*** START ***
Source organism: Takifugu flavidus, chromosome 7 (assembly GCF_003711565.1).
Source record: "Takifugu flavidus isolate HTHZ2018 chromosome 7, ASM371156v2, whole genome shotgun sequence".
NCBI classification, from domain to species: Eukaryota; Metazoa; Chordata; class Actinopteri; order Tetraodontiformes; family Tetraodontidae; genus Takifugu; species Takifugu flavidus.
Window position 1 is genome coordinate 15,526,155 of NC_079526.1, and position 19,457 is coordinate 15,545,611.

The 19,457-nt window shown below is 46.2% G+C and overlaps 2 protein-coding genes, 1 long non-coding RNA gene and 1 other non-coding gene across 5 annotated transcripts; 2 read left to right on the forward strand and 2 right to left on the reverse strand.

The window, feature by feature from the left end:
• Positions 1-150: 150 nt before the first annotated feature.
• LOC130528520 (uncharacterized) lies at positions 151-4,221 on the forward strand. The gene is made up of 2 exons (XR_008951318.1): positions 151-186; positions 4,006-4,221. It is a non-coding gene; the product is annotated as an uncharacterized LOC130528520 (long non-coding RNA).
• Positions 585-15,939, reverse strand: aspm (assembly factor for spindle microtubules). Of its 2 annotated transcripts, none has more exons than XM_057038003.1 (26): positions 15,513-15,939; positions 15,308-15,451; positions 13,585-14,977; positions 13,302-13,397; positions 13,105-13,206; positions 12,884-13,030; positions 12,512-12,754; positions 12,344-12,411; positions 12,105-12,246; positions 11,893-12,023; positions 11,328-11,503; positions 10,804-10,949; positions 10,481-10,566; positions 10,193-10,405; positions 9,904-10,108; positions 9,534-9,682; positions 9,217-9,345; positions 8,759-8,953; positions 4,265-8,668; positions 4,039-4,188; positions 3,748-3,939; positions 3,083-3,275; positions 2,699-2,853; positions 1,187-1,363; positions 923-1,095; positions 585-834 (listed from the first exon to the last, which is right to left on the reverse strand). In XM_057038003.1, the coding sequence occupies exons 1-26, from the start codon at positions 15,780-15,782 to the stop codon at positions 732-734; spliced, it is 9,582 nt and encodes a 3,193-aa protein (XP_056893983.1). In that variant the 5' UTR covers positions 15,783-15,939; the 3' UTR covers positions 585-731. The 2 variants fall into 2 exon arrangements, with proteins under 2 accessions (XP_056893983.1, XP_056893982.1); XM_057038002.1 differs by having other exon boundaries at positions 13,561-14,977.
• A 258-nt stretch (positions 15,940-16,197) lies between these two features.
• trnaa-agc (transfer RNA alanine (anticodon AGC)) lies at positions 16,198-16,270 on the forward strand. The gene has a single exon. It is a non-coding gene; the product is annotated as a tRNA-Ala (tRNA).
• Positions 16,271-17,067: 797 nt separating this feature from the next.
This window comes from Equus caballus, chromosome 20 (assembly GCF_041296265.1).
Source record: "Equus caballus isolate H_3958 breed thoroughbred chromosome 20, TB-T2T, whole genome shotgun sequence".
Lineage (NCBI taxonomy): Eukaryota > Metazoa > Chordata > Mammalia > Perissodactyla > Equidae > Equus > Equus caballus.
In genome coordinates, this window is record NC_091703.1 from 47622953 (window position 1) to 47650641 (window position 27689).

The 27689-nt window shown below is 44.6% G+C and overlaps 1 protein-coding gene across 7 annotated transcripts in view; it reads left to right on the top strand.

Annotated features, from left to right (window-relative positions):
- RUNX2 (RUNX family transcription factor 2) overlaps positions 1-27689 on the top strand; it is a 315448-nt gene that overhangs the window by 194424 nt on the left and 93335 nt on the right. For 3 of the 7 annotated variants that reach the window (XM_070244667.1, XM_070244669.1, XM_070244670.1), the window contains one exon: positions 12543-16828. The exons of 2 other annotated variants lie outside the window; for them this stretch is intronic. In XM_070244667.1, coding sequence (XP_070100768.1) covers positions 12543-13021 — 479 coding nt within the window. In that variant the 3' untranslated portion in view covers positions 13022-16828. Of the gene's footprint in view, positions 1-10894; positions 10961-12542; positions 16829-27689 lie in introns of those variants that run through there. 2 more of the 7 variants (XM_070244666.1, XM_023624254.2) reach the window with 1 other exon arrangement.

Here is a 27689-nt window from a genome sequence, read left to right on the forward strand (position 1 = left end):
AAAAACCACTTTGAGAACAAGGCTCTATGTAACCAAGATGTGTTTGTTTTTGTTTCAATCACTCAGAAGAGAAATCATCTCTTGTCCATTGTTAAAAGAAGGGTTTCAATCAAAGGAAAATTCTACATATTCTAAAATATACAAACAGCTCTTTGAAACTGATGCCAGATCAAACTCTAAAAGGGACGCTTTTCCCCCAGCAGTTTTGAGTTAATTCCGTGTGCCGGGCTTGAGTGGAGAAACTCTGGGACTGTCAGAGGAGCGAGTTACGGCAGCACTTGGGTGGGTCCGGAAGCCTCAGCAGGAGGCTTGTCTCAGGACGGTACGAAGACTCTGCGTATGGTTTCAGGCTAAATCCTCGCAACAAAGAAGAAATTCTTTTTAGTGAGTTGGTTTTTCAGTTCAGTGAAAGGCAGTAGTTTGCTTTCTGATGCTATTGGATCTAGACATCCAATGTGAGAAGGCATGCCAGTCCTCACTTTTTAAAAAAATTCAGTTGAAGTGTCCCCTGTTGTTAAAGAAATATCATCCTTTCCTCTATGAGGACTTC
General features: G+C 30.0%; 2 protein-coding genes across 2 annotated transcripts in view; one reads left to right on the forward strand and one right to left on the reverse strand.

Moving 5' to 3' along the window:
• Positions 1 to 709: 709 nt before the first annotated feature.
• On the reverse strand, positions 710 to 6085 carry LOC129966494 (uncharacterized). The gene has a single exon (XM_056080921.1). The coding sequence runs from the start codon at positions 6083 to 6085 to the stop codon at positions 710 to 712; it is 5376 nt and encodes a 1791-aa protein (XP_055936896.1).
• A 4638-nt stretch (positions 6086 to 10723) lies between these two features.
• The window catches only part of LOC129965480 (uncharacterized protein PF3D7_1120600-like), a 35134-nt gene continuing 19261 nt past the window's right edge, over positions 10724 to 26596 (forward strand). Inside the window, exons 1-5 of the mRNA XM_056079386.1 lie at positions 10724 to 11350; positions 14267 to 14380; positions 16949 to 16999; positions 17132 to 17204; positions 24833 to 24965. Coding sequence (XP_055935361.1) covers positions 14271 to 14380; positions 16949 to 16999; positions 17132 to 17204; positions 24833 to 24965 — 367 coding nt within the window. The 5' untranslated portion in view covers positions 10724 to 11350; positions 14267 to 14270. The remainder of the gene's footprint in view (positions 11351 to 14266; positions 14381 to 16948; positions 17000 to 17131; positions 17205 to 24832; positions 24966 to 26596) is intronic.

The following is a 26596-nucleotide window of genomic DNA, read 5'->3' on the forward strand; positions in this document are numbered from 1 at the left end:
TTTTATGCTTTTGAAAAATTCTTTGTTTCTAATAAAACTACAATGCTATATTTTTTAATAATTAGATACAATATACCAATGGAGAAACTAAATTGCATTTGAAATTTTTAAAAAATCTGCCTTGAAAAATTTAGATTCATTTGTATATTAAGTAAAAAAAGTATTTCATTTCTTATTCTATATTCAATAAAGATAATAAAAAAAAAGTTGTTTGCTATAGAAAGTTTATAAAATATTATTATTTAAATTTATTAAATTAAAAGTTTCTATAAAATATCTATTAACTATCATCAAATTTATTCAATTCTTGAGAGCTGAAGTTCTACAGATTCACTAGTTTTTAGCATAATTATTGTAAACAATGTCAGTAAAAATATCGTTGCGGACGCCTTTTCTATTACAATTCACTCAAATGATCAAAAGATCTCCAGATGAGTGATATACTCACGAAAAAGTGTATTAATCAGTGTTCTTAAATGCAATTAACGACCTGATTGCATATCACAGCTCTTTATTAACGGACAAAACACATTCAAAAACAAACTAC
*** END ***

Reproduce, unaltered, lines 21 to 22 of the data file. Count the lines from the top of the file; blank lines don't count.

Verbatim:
AAAAACCACTTTGAGAACAAGGCTCTATGTAACCAAGATGTGTTTGTTTTTGTTTCAATCACTCAGAAGAGAAATCATCTCTTGTCCATTGTTAAAAGAAGGGTTTCAATCAAAGGAAAATTCTACATATTCTAAAATATACAAACAGCTCTTTGAAACTGATGCCAGATCAAACTCTAAAAGGGACGCTTTTCCCCCAGCAGTTTTGAGTTAATTCCGTGTGCCGGGCTTGAGTGGAGAAACTCTGGGACTGTCAGAGGAGCGAGTTACGGCAGCACTTGGGTGGGTCCGGAAGCCTCAGCAGGAGGCTTGTCTCAGGACGGTACGAAGACTCTGCGTATGGTTTCAGGCTAAATCCTCGCAACAAAGAAGAAATTCTTTTTAGTGAGTTGGTTTTTCAGTTCAGTGAAAGGCAGTAGTTTGCTTTCTGATGCTATTGGATCTAGACATCCAATGTGAGAAGGCATGCCAGTCCTCACTTTTTAAAAAAATTCAGTTGAAGTGTCCCCTGTTGTTAAAGAAATATCATCCTTTCCTCTATGAGGACTTC
General features: G+C 30.0%; 2 protein-coding genes across 2 annotated transcripts in view; one reads left to right on the forward strand and one right to left on the reverse strand.